"Essentially... a policy of title insurance is a contract by which the title insurer agrees to indemnify its insured for loss occasioned by a defect in title" (L. Smirlock Realty Corp. v Title Guar. Co., 52 N.Y.2d 179, 188; see Appleby v Chicago Tit. Ins. Co., 80 A.D.3d 546, 549). "A policy of title insurance insures against loss by reason of defective titles and encumbrances and insur[es] the correctness of searches for all instruments, liens or charges affecting the title to such property'" (Citibank v Commonwealth Land Tit. Ins. Co., 228 A.D.2d 635, 636, quoting Insurance Law § 1113[a][18]). Since the title insurer's liability to its insured is based, in essence, on contract law, that liability is governed and limited by the agreements, terms, conditions, and provisions contained in the title insurance policy (see Property Hackers, LLC v Stewart Tit. Ins. Co., 96 A.D.3d 818, 819; Citibank v Commonwealth Land Tit. Ins. Co., 228 A.D.2d at 637). In general, a title insurer " will be liable for hidden defects and all matters affecting title within the policy coverage and not excluded or specifically excepted from said coverage'" (Citibank v Commonwealth Land Tit. Ins. Co., 228 A.D.2d at 637, quoting 5A Warren's Weed, New York Real Property, Title Insurance, § 1.03 [6] [4th ed], at 15).

The Supreme Court improperly granted Chicago Title's motion for summary judgment dismissing the complaint insofar as asserted against it. The subject title insurance policy insures against damages arising out of, inter alia, any defect in title, unless an exclusion or exception from coverage applies. Here, the stipulation of settlement and consent judgment, final judgment, and boundary line agreement constitute a defect in title. By virtue of the boundary line agreement, the plaintiffs actually acquired title to less than one-half of the property they bargained for and purchased. Thus, in order to satisfy its burden of establishing its prima facie entitlement to judgment as a matter of law, Chicago Title was required to demonstrate that an exclusion or exception to coverage applies.

Contrary to Chicago Title's contention, it failed to establish, prima facie, that the defect in title fell within exclusion 3(d) of the policy, which excludes from coverage defects "attaching or created subsequent to" the date of the policy. The boundary line agreement "attached" or was "created" in 1996, not when it was recorded in 2003 (see Citibank v Commonwealth Land Tit. Ins. Co., 228 A.D.2d at 637).

However, Chicago Title established, prima facie, that the defect in title fell within exclusion 3(c) of the policy, which excludes from coverage defects "resulting in no loss or damage to the insured claimant." Chicago Title presented an affidavit from a certified real estate appraiser opining that the plaintiffs have not sustained any loss in property value as a result of the boundary line agreement. Indeed, Chicago Title's appraiser opined that the boundary line agreement resulted in a benefit to the plaintiffs and added significant value to their property due to the government's maintenance and nourishment of the beach. In opposition, however, the plaintiffs raised a triable issue of fact as to whether they suffered a loss or damages as a result of the defect in title. The plaintiffs submitted an affidavit of their certified real estate appraiser, who opined that the total loss to the plaintiffs of all title to the portion of their purchased premises lying to the south of the 188-foot line constituted a measurable diminution in the value of the plaintiffs' purchase. In light of these conflicting expert opinions, there is a triable issue of fact as to whether the plaintiffs sustained a loss or damages as a result of the defect in title (see generally Matter of W.O.R.C. Realty Corp. v Board of Assessors, 100 A.D.3d 75, 96).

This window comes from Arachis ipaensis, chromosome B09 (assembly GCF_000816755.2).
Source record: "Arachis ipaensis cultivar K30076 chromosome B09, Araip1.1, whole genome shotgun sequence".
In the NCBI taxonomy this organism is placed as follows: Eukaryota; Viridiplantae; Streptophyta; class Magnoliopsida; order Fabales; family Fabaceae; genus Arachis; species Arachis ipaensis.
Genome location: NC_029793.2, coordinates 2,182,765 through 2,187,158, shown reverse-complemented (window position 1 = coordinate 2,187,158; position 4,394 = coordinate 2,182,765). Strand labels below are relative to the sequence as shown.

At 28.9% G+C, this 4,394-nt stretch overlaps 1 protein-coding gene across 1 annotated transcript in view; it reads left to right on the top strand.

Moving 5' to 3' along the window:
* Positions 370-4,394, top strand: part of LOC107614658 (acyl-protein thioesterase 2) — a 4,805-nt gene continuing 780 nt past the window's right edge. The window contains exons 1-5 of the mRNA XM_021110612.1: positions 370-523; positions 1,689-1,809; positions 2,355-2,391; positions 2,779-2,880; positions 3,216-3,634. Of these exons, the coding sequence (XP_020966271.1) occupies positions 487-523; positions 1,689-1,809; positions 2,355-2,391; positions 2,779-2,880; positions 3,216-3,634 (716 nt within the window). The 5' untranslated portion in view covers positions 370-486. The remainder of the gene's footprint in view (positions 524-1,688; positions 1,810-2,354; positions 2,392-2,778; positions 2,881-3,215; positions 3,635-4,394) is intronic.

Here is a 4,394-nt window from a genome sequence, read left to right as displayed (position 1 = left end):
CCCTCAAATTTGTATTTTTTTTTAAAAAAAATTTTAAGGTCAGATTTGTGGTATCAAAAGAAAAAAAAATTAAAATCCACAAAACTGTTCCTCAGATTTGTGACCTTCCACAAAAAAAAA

Similarly, the Supreme Court properly denied that branch of the plaintiffs' cross motion which was for summary judgement on the issue of liability on the second cause of action. The plaintiffs met their prima facie burden of establishing their entitlement to judgment as a matter of law on the issue of liability on the second cause of action by showing that they had a valid title insurance policy and that they incurred loss or damage due to a defect in the title (see Citibank v Commonwealth Land Tit. Ins. Co., 228 A.D.2d at 636; see also Purcell v Commonwealth Land Tit. Ins. Co., 19 A.D.3d 469). However, in opposition, Chicago Title raised a triable issue of fact as to whether the plaintiffs suffered any loss or damage due to the defect in title.

The parties' remaining contentions are without merit.

SKELOS, J.P., LEVENTHAL, HALL and LOTT, JJ., concur.